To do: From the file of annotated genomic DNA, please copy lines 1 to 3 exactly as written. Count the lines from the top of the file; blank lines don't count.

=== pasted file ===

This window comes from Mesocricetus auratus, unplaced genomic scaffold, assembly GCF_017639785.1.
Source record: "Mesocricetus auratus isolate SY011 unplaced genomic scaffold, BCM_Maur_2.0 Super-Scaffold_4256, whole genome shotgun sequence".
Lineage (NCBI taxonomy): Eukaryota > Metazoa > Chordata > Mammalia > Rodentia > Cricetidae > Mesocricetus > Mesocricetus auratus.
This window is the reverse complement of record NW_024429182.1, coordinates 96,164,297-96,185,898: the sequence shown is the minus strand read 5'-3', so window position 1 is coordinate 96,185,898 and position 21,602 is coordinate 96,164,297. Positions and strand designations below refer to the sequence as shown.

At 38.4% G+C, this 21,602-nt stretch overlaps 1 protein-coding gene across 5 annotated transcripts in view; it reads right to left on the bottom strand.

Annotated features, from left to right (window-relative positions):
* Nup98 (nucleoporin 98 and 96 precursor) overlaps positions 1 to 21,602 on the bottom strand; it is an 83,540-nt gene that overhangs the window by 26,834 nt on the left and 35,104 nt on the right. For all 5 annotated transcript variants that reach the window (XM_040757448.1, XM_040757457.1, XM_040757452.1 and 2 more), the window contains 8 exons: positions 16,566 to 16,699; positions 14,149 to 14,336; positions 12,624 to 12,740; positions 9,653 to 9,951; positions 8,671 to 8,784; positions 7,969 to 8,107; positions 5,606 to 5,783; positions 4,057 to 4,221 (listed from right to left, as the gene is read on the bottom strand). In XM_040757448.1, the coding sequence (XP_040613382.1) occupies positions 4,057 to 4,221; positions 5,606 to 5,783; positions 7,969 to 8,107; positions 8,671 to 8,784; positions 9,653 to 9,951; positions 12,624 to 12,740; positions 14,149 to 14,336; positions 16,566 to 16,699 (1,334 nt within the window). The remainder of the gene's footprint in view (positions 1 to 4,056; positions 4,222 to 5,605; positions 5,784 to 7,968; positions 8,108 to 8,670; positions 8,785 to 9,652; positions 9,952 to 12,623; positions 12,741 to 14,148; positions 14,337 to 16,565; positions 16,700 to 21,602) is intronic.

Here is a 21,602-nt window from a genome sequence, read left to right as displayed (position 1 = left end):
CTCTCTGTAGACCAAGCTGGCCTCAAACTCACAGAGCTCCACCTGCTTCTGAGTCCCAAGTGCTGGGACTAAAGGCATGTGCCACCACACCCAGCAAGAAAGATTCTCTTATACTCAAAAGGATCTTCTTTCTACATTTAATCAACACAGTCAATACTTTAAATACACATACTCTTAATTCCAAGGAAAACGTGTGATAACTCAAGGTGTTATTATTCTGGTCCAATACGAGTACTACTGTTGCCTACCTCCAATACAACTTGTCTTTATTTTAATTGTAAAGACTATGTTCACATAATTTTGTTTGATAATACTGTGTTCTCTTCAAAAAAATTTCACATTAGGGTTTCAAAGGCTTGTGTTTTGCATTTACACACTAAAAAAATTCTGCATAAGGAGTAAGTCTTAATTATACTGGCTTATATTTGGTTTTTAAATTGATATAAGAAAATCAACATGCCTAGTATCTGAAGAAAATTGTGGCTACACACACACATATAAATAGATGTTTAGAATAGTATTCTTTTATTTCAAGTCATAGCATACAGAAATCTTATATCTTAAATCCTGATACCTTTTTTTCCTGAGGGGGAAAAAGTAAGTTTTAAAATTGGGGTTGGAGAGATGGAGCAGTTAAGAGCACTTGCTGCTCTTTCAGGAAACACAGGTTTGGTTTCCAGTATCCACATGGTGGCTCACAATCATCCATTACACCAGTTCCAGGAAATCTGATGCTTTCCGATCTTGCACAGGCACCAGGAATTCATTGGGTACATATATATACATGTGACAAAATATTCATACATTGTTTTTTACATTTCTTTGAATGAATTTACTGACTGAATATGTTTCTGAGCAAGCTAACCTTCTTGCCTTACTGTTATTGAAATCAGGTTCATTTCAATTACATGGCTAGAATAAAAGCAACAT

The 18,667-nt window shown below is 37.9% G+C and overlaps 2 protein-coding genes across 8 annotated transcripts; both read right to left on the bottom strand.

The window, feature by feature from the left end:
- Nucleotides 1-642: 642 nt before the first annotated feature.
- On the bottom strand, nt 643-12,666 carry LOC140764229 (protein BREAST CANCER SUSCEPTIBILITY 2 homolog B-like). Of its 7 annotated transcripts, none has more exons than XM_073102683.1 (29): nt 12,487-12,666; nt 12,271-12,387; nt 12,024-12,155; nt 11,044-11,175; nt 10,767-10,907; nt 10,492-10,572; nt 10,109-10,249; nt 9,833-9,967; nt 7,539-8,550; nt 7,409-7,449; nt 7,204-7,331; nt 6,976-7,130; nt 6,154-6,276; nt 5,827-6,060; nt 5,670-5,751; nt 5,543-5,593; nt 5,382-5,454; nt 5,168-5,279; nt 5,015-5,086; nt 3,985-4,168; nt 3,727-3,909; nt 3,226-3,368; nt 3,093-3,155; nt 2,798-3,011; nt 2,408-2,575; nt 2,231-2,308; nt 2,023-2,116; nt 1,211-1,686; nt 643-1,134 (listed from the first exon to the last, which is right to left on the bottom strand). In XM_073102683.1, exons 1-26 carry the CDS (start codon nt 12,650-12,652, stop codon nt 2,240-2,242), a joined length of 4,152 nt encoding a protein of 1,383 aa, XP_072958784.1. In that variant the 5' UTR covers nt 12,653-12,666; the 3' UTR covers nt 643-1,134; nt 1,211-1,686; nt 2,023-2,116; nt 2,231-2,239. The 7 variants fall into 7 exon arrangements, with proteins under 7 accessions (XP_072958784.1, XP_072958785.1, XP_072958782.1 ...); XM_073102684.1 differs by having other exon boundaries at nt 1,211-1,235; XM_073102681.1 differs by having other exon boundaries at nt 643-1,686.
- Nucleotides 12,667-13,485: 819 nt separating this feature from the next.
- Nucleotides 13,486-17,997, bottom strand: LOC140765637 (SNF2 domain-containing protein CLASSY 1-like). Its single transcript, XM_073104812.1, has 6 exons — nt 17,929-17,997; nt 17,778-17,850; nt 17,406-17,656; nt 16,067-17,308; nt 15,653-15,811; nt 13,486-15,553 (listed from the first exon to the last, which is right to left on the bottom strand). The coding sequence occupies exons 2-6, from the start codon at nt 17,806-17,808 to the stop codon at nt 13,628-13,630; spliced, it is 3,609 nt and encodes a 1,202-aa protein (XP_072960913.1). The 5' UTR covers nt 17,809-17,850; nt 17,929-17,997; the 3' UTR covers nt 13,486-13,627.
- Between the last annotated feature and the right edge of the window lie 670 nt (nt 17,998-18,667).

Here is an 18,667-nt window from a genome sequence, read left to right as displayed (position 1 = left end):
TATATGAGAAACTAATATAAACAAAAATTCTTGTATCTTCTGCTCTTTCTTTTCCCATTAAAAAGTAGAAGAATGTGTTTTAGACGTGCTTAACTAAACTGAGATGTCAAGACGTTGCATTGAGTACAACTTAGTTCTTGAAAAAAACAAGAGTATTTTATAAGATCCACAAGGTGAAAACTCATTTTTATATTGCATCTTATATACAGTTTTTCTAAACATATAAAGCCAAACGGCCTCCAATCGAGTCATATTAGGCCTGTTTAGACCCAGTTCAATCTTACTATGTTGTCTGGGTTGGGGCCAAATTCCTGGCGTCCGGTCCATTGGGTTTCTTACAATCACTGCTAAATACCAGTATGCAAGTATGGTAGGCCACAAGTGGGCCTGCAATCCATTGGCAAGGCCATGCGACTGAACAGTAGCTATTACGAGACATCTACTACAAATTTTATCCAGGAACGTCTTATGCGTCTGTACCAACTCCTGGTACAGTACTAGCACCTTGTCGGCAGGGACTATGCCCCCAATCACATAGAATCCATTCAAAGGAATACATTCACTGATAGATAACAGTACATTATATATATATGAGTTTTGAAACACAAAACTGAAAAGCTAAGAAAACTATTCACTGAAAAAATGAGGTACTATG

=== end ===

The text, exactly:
This window comes from Mesocricetus auratus, unplaced genomic scaffold, assembly GCF_017639785.1.
Source record: "Mesocricetus auratus isolate SY011 unplaced genomic scaffold, BCM_Maur_2.0 Super-Scaffold_4256, whole genome shotgun sequence".
Lineage (NCBI taxonomy): Eukaryota > Metazoa > Chordata > Mammalia > Rodentia > Cricetidae > Mesocricetus > Mesocricetus auratus.